In general, the insula interfaces between physiological sensations and cognition, and it is believed to process affective states in order to detect salient information then recruit attentional resources and cognitive control (Chang et al, 2013). Naqvi et al (2014) proposed that the function of the insula in addiction is to ‘represent the interoceptive effects of drug taking in the service of goal-directed drug seeking’. These interoceptive effects may include aversive drug-craving sensations; for instance, the insula response to negative emotional information has been shown to correlate with tobacco withdrawal-induced negative affect (Froeliger et al, 2012). The p-INS, in particular, may be specifically involved in processing somatosensory stimuli with motivational or affective significance (Augustine 1996; Craig 2009; Deen et al, 2011), and in a meta-analysis it has been shown to be more activated by smoking cues than by neutral cues among smokers (Engelmann et al, 2012). We found that the p-INS is functionally connected to the pre- and postcentral gyri, which are the primary motor and somatosensory cortices, and the putamen, which is part of the basal ganglia that regulates movement. Putamen activation has been related to cigarette cue reactivity during smoking abstinence (McClernon et al, 2009), and the basal ganglia and primary motor cortices are also vital for inhibiting a prepotent motor response, as shown in go/no go and stop-signal tasks (Kelly et al, 2004; Garavan et al, 2006). In fact, a combined analysis of functional connectivity during stop-signal studies revealed that response inhibition involves insula, inferior frontal cortex, pre-supplementary motor area, basal ganglia, and thalamus (Congdon et al, 2010).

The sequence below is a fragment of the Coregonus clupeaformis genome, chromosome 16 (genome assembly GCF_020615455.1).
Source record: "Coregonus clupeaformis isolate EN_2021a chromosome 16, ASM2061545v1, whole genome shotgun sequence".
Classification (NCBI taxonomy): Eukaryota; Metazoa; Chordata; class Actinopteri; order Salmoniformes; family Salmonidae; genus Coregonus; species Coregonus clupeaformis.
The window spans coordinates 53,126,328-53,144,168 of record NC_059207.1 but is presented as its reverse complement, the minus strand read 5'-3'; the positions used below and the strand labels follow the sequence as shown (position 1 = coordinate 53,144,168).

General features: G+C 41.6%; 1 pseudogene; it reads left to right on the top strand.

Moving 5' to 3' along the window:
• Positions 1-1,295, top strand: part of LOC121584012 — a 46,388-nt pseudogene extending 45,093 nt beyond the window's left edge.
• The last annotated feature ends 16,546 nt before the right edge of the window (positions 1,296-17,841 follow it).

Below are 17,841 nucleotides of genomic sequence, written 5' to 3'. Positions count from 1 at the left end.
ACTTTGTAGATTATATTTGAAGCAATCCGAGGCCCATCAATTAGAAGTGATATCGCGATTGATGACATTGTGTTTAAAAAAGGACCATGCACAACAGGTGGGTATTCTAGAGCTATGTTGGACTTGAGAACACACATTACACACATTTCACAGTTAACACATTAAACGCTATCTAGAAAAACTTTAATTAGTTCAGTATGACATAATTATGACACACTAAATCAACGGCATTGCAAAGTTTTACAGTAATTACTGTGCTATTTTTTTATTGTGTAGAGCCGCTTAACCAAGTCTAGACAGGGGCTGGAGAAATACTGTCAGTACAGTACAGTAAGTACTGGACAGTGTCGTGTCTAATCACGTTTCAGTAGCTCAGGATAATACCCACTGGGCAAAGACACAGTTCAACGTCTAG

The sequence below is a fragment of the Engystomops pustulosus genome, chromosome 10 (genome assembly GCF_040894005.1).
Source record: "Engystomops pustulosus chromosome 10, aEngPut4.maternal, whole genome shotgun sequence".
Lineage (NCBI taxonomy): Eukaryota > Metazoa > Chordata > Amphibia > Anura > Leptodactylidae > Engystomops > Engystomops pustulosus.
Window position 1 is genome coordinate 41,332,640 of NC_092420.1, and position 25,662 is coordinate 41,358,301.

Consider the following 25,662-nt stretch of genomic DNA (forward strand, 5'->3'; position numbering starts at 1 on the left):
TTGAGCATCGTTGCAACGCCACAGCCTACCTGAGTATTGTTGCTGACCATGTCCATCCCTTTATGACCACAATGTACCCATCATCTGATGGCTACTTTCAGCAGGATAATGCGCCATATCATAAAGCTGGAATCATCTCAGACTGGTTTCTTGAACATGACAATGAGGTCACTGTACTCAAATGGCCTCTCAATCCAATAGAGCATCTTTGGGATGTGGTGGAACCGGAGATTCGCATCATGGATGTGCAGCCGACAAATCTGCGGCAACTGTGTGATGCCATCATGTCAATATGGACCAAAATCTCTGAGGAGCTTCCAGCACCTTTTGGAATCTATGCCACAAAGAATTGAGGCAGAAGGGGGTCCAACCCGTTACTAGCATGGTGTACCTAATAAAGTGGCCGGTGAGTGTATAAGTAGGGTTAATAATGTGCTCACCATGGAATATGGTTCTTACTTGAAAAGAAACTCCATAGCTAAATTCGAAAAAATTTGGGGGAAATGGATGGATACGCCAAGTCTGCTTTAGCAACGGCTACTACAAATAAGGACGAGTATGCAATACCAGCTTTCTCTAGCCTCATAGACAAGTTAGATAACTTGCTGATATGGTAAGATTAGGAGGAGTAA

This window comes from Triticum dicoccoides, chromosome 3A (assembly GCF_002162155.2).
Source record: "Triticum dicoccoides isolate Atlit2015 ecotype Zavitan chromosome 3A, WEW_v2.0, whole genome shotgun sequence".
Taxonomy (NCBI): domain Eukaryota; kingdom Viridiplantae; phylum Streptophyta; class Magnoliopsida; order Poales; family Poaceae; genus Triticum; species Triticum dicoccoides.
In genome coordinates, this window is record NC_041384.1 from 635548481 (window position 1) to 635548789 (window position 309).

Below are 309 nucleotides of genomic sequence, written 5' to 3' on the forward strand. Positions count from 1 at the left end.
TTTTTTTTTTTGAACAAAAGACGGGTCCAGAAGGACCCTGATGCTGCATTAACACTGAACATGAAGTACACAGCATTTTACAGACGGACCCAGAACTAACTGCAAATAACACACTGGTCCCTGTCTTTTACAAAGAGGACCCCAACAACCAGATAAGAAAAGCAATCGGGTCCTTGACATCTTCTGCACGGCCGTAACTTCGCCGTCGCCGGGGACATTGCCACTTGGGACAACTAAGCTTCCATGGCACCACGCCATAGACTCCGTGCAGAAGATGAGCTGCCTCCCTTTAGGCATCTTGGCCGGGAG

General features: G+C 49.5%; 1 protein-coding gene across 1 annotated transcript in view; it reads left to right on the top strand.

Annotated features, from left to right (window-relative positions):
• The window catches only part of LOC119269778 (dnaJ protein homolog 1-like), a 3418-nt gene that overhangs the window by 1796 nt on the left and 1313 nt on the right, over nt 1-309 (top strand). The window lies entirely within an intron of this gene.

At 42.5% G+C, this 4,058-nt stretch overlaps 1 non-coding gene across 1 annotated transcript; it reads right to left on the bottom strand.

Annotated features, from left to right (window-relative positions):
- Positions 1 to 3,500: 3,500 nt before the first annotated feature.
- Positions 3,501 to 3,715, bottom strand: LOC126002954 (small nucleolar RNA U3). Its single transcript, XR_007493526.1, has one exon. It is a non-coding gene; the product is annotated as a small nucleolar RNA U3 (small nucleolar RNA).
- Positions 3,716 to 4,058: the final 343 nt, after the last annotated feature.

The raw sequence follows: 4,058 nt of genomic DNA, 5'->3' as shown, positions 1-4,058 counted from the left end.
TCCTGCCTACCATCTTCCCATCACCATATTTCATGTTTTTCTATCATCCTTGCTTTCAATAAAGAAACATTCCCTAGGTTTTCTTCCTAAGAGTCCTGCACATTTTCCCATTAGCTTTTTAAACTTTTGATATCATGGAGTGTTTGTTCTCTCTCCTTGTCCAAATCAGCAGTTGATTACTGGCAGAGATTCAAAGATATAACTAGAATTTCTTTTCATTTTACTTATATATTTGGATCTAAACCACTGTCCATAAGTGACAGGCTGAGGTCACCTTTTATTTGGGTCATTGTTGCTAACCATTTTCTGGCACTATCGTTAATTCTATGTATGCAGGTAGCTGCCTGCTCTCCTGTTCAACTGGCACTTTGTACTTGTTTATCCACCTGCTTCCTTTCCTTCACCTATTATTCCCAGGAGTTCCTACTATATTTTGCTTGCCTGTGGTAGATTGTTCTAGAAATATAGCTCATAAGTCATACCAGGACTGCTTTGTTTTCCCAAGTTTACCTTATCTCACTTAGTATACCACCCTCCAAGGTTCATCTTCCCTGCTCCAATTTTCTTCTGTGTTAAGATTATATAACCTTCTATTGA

Poor inhibitory control, considered a form of impulsivity, has an important role in drug abuse, and there is evidence of poor inhibitory control on go/no-go tasks among smokers compared with controls (for review see Perry and Carrol 2008). A study by Berkman et al (2011) showed that response inhibition-related activation in inferior frontal gyrus, pre-supplementary motor area, and basal ganglia related to a decreased association between cigarette cravings and smoking behavior during a quit attempt. One interpretation of this evidence is that interoceptive cues related to cravings and the urge to smoke are processed by the p-INS, which then relays this information to the motor and somatosensory regions. These regions may represent the sensorimotor aspects of craving and/or motor preparation for smoking behavior. However, it is these same motor regions that may help inhibit smoking behavior when it conflicts with a different cognitive goal, namely to resist smoking. Stronger connectivity within this network could bolster the inhibition of smoking behavior elicited by cravings, or inhibit the cravings themselves. Alternatively, perhaps the motor/somatosensory cortices, basal ganglia, and insula are inhibited by yet other brain regions (e.g., frontal cortex and thalamus) to effectively block relapse; direct pathways between the insula and the motor/somatosensory cortex may not be critical. Future studies could investigate the directionality of connectivity within this circuit during cigarette craving and the suppression of craving to address these questions.